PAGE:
finish line 2We’re approaching the first anniversary of the 2013 Thunder Road Half Marathon, where the story of Taylor’s courage on the race course and in her fight against Batten disease captured the attention of people across the nation. The moment I crossed the finish line of that race blindfolded, I knew the magic of that day could never be repeated.

But I can’t stop running for Taylor, and I’m on a new mission now – a mission to run a race for her in all 50 states to spread this story far and wide. I’ve run around the rim of Oregon’s Crater Lake, where she and my parents found solace during her time in a historic clinical trial in Portland; I’ve run through Tennessee’s Great Smoky Mountains, just a stone’s throw from the village of Blowing Rock where we made a lot of happy memories together and my sister made the best “senior” flower girl ever on my wedding day; I’ve run in Taylor’s purple witch costume in a Great Pumpkin race in South Carolina to commemorate Halloween, her favorite holiday when she could still trick-or-treat. In the next 10 months, I’ll take Taylor’s story from North Dakota’s Red River Valley to Hawaii’s lush gardens.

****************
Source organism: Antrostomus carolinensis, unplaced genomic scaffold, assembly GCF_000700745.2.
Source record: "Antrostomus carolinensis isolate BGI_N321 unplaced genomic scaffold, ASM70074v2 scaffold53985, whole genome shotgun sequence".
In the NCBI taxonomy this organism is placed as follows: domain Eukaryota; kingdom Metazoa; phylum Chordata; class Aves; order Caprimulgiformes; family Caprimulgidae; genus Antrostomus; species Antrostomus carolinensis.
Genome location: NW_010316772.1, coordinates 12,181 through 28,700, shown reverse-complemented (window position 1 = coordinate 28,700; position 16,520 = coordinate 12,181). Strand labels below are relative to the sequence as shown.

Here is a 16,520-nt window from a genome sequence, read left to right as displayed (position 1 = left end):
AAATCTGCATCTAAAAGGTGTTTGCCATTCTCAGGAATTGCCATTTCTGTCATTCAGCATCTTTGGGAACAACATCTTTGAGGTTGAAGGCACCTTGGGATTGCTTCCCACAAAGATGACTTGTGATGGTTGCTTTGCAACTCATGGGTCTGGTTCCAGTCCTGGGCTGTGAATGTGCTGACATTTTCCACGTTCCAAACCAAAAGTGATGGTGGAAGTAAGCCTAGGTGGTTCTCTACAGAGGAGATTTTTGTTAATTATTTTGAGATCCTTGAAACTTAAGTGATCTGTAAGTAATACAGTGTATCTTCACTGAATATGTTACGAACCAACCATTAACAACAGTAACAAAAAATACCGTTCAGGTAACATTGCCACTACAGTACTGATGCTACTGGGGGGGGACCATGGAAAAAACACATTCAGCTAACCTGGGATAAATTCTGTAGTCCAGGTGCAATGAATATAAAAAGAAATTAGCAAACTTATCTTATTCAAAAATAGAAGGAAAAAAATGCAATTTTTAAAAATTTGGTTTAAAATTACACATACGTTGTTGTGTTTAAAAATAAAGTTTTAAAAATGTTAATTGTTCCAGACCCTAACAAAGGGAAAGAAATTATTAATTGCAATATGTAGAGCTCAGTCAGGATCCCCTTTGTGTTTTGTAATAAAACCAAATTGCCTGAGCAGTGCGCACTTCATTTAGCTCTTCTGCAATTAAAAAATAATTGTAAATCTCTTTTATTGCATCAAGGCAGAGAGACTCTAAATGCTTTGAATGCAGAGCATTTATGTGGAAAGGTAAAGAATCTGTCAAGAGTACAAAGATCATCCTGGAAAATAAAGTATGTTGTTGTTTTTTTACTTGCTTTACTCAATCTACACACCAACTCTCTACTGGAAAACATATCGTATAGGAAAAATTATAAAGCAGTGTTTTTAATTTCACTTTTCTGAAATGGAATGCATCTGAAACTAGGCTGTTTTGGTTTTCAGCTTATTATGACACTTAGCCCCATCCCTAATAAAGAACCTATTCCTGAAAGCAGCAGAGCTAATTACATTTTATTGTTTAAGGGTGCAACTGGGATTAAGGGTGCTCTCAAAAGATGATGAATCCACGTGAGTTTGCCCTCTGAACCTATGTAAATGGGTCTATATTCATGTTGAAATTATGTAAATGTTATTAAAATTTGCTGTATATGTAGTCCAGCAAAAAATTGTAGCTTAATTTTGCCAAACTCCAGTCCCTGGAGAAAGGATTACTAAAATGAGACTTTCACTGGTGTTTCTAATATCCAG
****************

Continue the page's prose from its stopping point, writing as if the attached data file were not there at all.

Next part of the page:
Playing for OthersFirst, though, comes the 2014 edition of Charlotte’s Thunder Road Half Marathon, where I’ll run 13.1 miles for my little sister as she recovers from her second surgery in a difficult year. About the time I reach the four-mile mark of the half marathon, at 8:15 a.m., approximately 30 parents and teens affiliated with an organization called Playing for Others will begin the Thunder Road 5K. The parents will be blindfolded; the teens will be their guides. In completing the 5K blindfolded, they’re honoring Taylor’s story and the fight for a better future for millions of people like her.

I wish I could run my race AND be there to see Playing for Others finish the 5K. But my experience training to become a blind runner and my relationship with my blind sister have taught me that some of the most beautiful things in this world do not have to be seen to be felt.